Egypt‘s President Abdel Fattah el-Sisi has said his government is dealing with the novel coronavirus pandemic with “full transparency” and denied allegations that the infection rate is being suppressed.
The country’s health ministry has so far recorded 10 deaths out of 294 confirmed cases of the COVID-19 disease, but speculation that the real figures are higher has circulated on social media in recent weeks.
On Wednesday, the World Health Organization (WHO) called on governments across the Middle East to be more forthcoming with information about new virus infections to contain its spread in the region.
“We have dealt with the subject since the beginning and like always with full transparency … all health ministry and government statements reflect the reality we are living in,” said el-Sisi in a televised address.
“Why would we hide anything from you?” he asked, adding that those questioning the official data “want to make people feel insecure”.
“I call on Egyptians to stay at home for two more weeks,” he said.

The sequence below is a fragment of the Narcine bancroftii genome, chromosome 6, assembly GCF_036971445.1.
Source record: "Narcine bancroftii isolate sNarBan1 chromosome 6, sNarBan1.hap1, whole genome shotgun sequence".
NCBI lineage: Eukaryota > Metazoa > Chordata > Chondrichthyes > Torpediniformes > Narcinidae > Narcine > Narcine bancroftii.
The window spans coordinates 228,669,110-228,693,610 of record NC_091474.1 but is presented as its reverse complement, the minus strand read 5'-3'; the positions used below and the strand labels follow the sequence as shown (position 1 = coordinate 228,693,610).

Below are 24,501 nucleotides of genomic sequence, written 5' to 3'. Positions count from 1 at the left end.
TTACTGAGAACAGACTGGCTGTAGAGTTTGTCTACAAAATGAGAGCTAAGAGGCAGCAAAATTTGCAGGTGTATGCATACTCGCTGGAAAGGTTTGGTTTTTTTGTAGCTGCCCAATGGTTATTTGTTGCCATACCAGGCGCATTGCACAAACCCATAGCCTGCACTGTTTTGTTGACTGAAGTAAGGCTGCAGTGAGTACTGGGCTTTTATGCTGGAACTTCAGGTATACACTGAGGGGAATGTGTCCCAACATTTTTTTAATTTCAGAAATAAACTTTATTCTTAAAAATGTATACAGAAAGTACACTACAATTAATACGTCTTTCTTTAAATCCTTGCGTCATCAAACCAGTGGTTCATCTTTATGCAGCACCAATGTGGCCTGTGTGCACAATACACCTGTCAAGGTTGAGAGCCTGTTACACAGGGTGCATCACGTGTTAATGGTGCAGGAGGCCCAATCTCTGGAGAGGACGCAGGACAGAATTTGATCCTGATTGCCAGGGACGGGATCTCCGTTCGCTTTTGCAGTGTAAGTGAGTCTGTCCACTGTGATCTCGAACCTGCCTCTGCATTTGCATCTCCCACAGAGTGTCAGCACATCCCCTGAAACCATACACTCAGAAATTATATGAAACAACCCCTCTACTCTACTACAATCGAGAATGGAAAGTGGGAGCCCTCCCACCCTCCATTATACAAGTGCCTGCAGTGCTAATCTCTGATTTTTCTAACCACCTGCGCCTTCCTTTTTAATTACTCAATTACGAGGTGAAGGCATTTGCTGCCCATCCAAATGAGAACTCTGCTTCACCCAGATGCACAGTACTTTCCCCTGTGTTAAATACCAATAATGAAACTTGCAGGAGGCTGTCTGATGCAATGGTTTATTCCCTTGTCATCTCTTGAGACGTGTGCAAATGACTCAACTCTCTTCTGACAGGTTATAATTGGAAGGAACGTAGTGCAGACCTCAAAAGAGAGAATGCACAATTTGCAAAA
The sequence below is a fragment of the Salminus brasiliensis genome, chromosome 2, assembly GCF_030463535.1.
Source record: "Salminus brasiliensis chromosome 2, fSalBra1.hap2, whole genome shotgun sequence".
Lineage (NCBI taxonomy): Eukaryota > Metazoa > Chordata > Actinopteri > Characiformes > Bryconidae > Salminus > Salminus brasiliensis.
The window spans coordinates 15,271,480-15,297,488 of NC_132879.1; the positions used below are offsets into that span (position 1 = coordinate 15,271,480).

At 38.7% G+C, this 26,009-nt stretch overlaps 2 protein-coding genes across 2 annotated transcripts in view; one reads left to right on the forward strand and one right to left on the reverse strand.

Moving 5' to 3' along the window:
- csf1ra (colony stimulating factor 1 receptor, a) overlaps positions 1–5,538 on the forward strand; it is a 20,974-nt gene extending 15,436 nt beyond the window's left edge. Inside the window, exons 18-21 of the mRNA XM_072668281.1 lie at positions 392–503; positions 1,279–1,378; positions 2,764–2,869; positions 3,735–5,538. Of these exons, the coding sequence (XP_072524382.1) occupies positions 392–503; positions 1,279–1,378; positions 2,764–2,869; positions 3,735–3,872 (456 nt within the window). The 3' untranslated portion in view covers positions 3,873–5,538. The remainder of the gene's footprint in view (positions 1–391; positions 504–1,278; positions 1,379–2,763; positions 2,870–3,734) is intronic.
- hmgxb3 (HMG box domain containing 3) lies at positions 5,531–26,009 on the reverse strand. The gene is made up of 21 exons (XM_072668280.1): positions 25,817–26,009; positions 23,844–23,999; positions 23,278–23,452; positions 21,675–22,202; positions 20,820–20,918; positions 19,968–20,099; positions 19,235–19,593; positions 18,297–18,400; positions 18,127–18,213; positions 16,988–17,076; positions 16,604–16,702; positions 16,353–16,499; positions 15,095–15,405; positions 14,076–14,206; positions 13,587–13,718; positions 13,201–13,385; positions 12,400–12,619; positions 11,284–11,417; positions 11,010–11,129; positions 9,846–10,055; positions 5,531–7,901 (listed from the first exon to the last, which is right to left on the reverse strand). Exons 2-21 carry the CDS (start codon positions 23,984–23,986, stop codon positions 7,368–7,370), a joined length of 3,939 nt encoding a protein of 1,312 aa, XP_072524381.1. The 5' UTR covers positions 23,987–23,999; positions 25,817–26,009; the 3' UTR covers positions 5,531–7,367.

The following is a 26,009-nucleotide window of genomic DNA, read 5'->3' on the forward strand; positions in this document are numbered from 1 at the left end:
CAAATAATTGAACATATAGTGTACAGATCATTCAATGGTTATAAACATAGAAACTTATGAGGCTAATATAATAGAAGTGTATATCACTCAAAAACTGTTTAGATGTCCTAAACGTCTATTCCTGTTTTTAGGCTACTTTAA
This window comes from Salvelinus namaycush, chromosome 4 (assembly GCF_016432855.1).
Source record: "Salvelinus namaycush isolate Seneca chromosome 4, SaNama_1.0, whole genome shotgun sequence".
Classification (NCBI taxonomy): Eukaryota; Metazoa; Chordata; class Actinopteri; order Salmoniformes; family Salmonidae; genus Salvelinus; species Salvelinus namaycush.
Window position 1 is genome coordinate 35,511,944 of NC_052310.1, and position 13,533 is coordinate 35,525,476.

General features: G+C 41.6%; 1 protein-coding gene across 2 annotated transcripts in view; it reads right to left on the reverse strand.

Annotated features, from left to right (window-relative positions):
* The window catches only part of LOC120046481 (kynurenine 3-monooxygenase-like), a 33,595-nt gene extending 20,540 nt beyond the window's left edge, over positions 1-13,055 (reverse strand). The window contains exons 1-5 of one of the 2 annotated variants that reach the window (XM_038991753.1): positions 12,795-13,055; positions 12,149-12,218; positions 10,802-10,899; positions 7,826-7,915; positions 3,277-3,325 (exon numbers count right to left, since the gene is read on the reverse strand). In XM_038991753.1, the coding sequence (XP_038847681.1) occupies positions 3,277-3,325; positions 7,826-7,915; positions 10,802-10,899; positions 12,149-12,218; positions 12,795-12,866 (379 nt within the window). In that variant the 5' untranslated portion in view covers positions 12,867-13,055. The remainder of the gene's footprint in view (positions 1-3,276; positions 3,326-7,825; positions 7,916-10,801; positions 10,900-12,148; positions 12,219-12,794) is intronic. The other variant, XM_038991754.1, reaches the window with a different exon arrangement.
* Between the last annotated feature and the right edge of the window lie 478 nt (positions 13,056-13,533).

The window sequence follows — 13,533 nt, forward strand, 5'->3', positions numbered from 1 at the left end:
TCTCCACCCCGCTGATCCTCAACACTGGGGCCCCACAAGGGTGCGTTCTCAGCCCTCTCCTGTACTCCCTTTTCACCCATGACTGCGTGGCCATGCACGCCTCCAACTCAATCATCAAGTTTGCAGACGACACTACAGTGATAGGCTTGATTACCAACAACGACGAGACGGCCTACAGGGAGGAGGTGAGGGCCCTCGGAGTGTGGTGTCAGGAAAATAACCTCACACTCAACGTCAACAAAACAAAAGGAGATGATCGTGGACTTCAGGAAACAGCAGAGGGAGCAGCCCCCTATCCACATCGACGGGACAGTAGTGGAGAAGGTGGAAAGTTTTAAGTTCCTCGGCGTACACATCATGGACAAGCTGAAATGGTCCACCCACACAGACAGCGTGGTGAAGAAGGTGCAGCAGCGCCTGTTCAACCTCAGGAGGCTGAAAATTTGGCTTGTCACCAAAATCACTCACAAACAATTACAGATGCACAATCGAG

“Help us get over this stage, or the scale of infections will be higher. I say this because the medical definition of this virus is that it spreads rapidly,” el-Sisi added in his first public comments on the COVID-19 disease.
He said his government has earmarked 100 billion Egyptian pounds ($6.4bn) to fund the plan to confront the coronavirus crisis.
Egyptian authorities have imposed tough measures to limit social interaction in the country of 100 million inhabitants.
They have closed schools and universities, ordered cafes, restaurants, nightclubs, sporting clubs and malls to close by 7pm (17:00 GMT), and told many public sector employees to avoid the workplace.
Egypt on Thursday halted air traffic until the end of March.
On Saturday, the country’s religious authorities ordered the closure of all mosques and churches and banned communal prayer gatherings for at least two weeks.
During his address, el-Sisi announced a number of economic measures, including reducing natural gas and electricity prices to industries, and postponing repayment of loans for small and medium-sized companies.
Other measures included the central bank’s allocation of 20 billion Egyptian pounds ($1.3bn) to support the country’s stock exchange.